“Completely inoperative”: Fair Work Commission shuts down brand new eCase system after 10 days due to hundreds of “critical” errors
Friday, August 31, 2018/
The Fair Work Commission’s brand new online case management system was abruptly taken offline overnight due to numerous critical errors and technical difficulties, with users calling the system “a clusterfuck” and an “absolute debacle”.
The Commission announced the new eCase online case management system earlier this year, which was positioned as a way to help businesses and individuals to apply and respond to applications such as unfair dismissal claims and award disputes.
In a statement on August 9, the Commission announced it would be launching the new system in August, touting it as a way to facilitate “reducing administrative burden and delivering better access to quality and timely information”.
Eight days later, the Commission said it would be taking down its legacy online lodgement service to put the new eCase system into place, and on August 20 the new system launched.
However, just 10 days later, the Commission announced on its website the eCase system is “currently unavailable”, with no indication of when the system will be reinstated. Those with accounts set up through eCase are unable to access their accounts and instead are receiving an error message.
Unfinished applications lodged through the system will need to be re-lodged manually through one of the Commission’s offices.
The Commission states the shutdown is due to a number of “technical difficulties” and does not elaborate further. However, SmartCompany understands the level of errors in the new eCase system is extremely high, and users are questioning how it could have been launched with so many errors.
A person with knowledge of the situation, who wishes to remain anonymous, has told SmartCompany the eCase system is deeply unpopular with employees at the Commission. Many employees have no understanding of how to use the new system, says the person, describing it as the “biggest clusterfuck ever”.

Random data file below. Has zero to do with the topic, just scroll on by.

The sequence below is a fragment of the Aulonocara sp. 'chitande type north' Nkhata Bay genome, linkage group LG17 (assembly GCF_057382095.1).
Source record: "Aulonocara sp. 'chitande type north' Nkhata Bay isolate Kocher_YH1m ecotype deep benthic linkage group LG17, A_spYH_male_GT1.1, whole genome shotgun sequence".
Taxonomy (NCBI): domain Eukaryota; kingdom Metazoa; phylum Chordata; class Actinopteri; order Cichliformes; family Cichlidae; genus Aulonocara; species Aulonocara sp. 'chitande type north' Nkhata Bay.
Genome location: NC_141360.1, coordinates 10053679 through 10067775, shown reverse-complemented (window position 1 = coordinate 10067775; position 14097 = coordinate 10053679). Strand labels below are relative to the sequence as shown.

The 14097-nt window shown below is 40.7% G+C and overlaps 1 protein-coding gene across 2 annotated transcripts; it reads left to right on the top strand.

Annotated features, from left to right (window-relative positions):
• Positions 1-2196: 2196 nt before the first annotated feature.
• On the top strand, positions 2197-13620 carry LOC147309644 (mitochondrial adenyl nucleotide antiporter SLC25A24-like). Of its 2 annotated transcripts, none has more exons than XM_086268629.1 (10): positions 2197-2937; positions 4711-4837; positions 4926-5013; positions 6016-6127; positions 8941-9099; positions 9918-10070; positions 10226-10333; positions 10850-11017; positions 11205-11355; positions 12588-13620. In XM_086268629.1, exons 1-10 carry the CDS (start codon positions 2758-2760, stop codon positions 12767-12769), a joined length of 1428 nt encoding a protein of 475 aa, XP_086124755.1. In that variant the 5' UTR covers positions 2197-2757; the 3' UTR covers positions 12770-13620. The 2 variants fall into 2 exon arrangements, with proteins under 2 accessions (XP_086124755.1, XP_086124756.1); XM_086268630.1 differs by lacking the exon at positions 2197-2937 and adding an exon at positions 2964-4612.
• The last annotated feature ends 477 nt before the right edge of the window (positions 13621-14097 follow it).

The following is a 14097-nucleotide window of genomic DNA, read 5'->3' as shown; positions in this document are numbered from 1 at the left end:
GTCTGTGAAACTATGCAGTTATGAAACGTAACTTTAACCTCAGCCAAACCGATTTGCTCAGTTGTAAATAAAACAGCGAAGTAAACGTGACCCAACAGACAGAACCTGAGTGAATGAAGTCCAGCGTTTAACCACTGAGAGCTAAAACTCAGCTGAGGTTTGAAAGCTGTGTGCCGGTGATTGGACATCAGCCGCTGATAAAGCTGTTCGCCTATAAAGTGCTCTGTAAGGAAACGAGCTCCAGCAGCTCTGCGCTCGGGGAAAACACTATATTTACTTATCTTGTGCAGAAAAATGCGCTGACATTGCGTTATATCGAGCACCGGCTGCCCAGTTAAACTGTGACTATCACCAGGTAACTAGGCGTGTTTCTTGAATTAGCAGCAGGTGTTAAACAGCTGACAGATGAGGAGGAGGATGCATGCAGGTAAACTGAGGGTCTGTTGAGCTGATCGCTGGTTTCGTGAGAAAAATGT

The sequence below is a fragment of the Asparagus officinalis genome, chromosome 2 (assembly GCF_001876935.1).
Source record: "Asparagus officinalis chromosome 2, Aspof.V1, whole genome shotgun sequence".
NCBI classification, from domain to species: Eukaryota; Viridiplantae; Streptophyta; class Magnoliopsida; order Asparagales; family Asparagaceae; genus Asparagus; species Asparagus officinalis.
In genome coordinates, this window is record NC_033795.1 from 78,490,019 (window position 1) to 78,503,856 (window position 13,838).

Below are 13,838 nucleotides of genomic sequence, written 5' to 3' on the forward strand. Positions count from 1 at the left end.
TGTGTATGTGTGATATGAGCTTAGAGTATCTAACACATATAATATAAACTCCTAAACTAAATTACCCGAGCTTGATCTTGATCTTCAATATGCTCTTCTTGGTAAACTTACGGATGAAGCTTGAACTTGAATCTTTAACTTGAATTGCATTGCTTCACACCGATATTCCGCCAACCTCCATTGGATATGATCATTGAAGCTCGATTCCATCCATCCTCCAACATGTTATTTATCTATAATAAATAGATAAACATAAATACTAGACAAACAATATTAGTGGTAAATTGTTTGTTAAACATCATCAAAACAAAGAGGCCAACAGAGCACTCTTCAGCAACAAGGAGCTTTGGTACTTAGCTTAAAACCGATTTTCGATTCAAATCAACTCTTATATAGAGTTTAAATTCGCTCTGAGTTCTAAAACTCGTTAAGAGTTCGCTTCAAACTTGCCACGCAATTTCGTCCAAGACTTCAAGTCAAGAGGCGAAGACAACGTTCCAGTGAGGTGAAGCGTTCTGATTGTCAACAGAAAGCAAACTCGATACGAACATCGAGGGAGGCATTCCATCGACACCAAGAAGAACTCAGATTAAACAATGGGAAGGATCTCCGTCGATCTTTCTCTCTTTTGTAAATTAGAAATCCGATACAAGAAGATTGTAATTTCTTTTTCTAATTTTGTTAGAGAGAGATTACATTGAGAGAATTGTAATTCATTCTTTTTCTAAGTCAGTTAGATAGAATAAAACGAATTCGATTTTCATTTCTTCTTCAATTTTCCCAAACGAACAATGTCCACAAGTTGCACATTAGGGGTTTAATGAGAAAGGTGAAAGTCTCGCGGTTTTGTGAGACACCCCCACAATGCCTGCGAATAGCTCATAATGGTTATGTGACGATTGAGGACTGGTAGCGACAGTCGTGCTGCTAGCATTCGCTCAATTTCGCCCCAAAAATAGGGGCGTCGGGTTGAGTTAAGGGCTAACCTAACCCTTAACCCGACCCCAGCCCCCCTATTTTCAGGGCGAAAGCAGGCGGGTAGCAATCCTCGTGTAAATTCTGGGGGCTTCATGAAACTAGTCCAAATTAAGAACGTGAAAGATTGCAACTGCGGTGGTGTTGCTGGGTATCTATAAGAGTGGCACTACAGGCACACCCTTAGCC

SmartCompany also understands the system was meant to launch on July 30, but was pushed back due to not being ready in time. Despite this, the launch went ahead in August and has faced more than 200 critical technical issues requiring resolution, the person says.
SmartCompany understands international software development company Appian was involved with building the eCase system. The company lists the Fair Work Commission as a customer on its website, and offers case management platforms as part of its software suite.
According to government tender tracking website AusTender, the Fair Work Commission paid Appian a total of $3,256,691 in January this year for a three-year software development contract from October 2017 to September 2020. It is not clear if this contract is directly related to the building of the eCase case management software.
Software caused “delay and destruction”
One workplace lawyer, who wishes to remain anonymous, told SmartCompany the eCase rollout has been an “absolute shambles”, with listings for different matters being posted on the system at wrong times and for entirely different days.
According to this lawyer, the issues are also affecting more than just businesses and applicants. Commissioners themselves are also struggling to use the “completely inoperative” system and are unable to list matter or court files, the lawyer says.
Emails about matters are also being sent to the wrong people, or with the wrong names attached, with once in-house lawyer apparently receiving multiple emails meant for a union secretary regarding an industrial action matter.
“It’s causing delay and destruction,” the lawyer says.
“The whole jurisdiction relies on being able to deal with matter quickly and efficiently. I just don’t understand how they can roll out something so flawed.”
The level of incompetence has surprised this lawyer, who says the Commission has traditionally been well ahead when implementing new technologies. They question why the new system was necessary at all, as the last system was “working so well”.
“This is completely out of the blue,” they say.
SmartCompany contacted the Fair Work Commission and Appian but did not receive a response prior to publication.